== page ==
After the first messages were disclosed in 2019, she learnt about further correspondence and eventually discovered that a safeguarding officer had described her as “bullying”. In another blow, she discovered that personal information about her case was sent in error to someone who had the same name as a safeguarding figure.

Survivors had called for Nichols to go in the wake of the IICSA’s report.

Last November, he said he had offered to resign upon turning 75, as is church law when bishops reach this age, but the Vatican turned down his offer.

The woman said her legal claim had come out of “total disbelief” that Nichols was still in the job.

“It kind of left me with nowhere to go in the sense of there being no real accountability or taking responsibility,” she said.

“Vincent Nichols not resigning, the inquiry over … I think they thought I would just go away and have to put up with the injustices of what had happened.”

Nazir Afzal, who was the chief prosecutor in the Rochdale grooming scandal, was appointed as head of the Catholic church’s new safeguarding body earlier this year.

Afzal, who has met the victim, said: “I’m concerned that anyone who has disclosed abuse within the Catholic church should be retraumatised by the way those disclosures have been dealt with.”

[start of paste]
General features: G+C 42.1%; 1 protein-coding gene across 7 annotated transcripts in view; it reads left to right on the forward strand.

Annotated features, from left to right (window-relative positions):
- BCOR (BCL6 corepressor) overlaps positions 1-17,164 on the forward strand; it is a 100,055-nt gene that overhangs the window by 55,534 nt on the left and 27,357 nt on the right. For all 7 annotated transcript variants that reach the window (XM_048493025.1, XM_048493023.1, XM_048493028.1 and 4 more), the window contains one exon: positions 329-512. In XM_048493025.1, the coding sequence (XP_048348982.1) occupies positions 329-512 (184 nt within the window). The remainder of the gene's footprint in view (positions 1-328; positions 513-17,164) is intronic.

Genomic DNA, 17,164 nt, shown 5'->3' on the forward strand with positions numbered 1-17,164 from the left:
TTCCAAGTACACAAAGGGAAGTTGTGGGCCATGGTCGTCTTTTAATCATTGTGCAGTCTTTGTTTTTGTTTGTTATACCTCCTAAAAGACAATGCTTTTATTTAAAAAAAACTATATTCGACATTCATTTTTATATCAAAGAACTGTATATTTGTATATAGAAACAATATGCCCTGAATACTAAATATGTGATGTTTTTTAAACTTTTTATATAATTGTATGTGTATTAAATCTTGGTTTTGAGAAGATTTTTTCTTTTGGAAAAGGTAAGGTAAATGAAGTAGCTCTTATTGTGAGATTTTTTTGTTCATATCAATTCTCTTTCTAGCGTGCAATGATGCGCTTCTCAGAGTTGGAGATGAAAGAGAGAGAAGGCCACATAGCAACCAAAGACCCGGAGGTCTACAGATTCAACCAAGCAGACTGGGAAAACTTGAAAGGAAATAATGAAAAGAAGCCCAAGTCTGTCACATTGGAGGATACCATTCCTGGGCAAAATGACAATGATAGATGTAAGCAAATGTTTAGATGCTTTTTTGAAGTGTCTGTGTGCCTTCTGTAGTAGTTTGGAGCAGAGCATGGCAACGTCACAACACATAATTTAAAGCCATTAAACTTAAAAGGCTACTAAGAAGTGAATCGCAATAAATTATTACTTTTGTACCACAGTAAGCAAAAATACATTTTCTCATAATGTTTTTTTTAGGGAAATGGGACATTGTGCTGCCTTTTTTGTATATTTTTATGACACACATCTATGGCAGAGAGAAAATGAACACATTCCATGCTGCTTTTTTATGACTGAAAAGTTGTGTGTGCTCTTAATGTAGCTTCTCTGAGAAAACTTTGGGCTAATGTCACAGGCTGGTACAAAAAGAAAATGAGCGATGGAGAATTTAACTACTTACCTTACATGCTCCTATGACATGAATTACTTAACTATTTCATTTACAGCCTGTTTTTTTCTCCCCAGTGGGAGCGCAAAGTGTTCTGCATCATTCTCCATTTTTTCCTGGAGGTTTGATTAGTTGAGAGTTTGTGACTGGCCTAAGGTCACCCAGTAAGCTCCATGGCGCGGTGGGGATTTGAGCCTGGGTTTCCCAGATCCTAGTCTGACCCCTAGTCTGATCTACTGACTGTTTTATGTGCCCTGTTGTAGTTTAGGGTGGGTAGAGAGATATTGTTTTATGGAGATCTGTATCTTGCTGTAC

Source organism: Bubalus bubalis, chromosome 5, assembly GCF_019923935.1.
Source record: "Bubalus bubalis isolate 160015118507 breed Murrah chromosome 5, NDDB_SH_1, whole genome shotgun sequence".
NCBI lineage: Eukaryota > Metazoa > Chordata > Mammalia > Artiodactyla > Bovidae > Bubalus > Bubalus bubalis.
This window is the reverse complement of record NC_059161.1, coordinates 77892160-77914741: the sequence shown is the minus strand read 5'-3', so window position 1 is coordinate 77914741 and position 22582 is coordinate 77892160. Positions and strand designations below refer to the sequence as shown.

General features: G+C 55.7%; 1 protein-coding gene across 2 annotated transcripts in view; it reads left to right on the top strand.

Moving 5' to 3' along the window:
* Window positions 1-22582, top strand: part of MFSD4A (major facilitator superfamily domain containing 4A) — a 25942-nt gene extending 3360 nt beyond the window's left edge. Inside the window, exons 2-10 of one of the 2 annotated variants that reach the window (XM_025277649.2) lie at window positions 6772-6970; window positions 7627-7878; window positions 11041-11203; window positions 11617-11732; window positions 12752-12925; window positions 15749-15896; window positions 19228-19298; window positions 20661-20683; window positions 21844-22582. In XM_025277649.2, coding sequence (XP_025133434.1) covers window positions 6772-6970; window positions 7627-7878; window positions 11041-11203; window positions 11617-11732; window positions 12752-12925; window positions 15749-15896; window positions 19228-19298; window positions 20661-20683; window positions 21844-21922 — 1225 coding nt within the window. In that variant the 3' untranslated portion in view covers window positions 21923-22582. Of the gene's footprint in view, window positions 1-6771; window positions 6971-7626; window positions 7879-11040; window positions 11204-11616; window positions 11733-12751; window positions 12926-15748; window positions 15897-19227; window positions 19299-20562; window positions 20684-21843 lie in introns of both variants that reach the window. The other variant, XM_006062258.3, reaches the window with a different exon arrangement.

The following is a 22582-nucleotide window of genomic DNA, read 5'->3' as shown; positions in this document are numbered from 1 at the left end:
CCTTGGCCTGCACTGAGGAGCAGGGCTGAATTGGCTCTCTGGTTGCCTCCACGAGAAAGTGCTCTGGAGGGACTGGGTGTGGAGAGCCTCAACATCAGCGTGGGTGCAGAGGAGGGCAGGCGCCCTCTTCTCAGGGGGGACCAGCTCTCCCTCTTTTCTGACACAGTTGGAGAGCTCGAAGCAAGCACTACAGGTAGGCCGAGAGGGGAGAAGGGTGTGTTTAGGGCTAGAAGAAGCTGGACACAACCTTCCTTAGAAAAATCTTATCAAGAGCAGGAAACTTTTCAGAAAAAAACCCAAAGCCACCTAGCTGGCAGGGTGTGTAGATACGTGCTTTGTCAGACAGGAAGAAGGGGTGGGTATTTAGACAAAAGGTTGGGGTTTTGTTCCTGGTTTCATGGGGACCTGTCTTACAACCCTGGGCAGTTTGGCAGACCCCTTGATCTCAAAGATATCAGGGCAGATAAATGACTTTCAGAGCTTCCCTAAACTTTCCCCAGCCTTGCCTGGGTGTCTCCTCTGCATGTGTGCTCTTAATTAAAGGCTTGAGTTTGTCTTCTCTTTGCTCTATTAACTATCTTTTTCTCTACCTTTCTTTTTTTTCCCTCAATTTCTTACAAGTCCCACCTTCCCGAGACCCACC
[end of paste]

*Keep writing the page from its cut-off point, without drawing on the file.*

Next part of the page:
He said he had made it “our priority” to meet victims to help shape the church’s future strategy.

“Nobody should have to suffer abuse, and if you have, then it’s the church’s duty to listen, act and respond with empathy, sensitivity and expedition,” Afzal added.

A spokeswoman for the Diocese of Westminster said: “A711’s claim was made against the Roman Catholic Archdiocese of Westminster, not against Cardinal Nichols.

“The diocese’s insurers reached a settlement to avoid the need for protracted legal proceedings. While the unreserved apologies previously given to A711 were reiterated for any offence unintentionally caused, it was denied that the diocese’s conduct was in any way negligent.

“The diocese is committed to continuing to improve the way in which it responds to and supports victims.”

Scorer, the woman’s lawyer, described the case as a “clear marker” that survivors “will not tolerate being disparaged and mistreated”.

He said: “I would like to think that this settlement will herald a new approach to survivors by the Catholic church — this is certainly long overdue.

“But I also believe that for this to happen, the bishops who have presided over this victim-blaming culture need to move on, including first and foremost Cardinal Nichols himself.”